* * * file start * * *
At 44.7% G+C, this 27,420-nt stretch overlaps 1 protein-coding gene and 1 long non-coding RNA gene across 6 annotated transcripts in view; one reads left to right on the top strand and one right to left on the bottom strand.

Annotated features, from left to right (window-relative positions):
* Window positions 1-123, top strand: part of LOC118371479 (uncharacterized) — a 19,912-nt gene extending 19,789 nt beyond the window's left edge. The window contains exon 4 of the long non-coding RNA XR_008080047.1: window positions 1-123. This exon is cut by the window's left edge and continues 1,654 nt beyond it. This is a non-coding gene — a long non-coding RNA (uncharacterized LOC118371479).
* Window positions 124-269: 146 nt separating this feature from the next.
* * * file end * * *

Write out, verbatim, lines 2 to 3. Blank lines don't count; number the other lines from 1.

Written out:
Annotated features, from left to right (window-relative positions):
* Window positions 1-123, top strand: part of LOC118371479 (uncharacterized) — a 19,912-nt gene extending 19,789 nt beyond the window's left edge. The window contains exon 4 of the long non-coding RNA XR_008080047.1: window positions 1-123. This exon is cut by the window's left edge and continues 1,654 nt beyond it. This is a non-coding gene — a long non-coding RNA (uncharacterized LOC118371479).